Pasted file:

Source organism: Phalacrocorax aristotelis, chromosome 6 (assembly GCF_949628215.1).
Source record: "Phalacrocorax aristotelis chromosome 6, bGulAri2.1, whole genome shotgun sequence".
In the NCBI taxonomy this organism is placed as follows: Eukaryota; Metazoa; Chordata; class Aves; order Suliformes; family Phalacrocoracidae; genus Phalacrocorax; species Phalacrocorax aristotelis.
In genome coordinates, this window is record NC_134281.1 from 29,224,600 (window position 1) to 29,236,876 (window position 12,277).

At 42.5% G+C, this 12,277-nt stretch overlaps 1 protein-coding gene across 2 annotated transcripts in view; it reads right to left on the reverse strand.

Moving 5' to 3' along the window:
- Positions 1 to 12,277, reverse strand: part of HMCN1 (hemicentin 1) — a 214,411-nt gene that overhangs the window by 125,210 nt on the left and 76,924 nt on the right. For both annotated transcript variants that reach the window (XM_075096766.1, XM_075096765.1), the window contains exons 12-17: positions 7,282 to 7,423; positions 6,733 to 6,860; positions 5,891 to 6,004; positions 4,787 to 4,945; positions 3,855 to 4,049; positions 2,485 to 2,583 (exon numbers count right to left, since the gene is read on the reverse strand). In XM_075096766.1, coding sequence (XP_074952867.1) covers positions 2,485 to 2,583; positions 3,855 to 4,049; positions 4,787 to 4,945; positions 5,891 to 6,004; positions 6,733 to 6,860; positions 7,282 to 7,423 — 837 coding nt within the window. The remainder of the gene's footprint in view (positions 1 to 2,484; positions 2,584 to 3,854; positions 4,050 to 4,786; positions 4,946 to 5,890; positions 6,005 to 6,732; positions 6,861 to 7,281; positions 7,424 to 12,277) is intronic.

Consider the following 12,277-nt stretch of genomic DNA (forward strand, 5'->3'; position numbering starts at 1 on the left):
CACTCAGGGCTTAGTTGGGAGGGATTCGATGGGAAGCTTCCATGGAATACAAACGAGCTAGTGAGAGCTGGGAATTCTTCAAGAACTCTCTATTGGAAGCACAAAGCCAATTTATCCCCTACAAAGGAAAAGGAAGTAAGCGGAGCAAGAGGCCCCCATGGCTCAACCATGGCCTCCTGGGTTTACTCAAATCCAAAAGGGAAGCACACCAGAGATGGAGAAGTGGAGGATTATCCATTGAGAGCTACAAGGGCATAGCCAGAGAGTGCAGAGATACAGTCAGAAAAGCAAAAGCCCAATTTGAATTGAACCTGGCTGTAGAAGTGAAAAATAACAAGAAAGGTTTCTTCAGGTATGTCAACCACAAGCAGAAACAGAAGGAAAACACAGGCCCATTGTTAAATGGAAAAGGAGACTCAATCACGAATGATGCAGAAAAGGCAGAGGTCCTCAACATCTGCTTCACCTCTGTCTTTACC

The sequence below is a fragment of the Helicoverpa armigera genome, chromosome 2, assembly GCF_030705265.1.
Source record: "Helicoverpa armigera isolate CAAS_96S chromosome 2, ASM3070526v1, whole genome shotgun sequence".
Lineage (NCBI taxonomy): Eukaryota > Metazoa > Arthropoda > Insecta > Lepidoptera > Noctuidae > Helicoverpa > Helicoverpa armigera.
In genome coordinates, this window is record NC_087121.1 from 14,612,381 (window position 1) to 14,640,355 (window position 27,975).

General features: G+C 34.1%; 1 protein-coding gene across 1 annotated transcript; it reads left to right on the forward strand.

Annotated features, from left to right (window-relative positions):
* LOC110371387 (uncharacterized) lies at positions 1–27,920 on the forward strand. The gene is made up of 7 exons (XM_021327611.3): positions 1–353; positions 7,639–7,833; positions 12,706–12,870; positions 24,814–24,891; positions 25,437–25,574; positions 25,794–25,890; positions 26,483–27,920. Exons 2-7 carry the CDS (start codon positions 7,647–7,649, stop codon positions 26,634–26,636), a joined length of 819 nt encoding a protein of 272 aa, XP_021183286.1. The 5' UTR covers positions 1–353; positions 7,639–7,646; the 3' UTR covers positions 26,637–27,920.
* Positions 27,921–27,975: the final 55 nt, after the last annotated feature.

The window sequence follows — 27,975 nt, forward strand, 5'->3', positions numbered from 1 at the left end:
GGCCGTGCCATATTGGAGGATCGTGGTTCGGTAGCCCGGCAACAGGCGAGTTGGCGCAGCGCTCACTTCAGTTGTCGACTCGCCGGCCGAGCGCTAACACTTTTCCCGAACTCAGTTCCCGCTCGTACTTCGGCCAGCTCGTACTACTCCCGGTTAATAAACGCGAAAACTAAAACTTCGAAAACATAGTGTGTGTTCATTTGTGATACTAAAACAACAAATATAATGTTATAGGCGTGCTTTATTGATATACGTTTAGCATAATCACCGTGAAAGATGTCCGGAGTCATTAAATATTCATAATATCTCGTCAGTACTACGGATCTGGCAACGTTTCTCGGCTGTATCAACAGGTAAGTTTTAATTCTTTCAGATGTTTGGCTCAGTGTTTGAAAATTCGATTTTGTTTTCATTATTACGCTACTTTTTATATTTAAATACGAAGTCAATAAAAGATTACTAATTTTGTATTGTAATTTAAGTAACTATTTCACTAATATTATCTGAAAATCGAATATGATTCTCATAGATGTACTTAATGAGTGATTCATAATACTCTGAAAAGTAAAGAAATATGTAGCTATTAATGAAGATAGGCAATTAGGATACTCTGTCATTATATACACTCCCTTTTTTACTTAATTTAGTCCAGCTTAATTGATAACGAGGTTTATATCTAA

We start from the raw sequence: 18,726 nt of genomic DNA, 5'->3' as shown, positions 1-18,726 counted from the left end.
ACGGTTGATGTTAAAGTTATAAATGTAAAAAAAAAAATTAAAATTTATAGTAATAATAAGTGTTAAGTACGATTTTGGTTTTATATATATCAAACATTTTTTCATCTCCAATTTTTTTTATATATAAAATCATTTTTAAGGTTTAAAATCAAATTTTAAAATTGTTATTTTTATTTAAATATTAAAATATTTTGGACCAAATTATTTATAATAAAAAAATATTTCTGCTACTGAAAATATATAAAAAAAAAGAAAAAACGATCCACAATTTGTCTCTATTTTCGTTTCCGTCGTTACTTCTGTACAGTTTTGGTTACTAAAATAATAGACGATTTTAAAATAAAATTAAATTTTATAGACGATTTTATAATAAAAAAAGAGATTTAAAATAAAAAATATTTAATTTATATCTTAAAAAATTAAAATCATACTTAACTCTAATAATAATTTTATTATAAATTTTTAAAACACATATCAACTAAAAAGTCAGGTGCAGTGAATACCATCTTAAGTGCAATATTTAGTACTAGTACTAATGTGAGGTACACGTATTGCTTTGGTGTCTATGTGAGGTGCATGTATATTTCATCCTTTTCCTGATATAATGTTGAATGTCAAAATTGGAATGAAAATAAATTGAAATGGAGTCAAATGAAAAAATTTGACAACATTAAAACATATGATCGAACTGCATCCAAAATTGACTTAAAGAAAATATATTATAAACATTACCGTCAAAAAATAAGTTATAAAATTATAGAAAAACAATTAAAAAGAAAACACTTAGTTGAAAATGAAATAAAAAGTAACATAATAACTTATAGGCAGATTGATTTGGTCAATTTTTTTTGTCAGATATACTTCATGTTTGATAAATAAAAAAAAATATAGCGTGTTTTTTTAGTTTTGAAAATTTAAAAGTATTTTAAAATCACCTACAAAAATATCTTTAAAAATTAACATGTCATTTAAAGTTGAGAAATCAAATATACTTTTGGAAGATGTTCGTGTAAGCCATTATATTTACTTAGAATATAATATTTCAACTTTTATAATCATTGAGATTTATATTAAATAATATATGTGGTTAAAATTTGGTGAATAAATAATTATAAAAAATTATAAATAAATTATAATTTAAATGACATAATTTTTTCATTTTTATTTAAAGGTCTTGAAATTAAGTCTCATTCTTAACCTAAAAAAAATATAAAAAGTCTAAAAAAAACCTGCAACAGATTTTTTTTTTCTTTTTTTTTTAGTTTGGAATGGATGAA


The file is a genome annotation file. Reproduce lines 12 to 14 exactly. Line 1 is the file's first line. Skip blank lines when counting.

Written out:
Lineage (NCBI taxonomy): Eukaryota > Metazoa > Arthropoda > Insecta > Lepidoptera > Noctuidae > Helicoverpa > Helicoverpa armigera.
In genome coordinates, this window is record NC_087121.1 from 14,612,381 (window position 1) to 14,640,355 (window position 27,975).

General features: G+C 34.1%; 1 protein-coding gene across 1 annotated transcript; it reads left to right on the forward strand.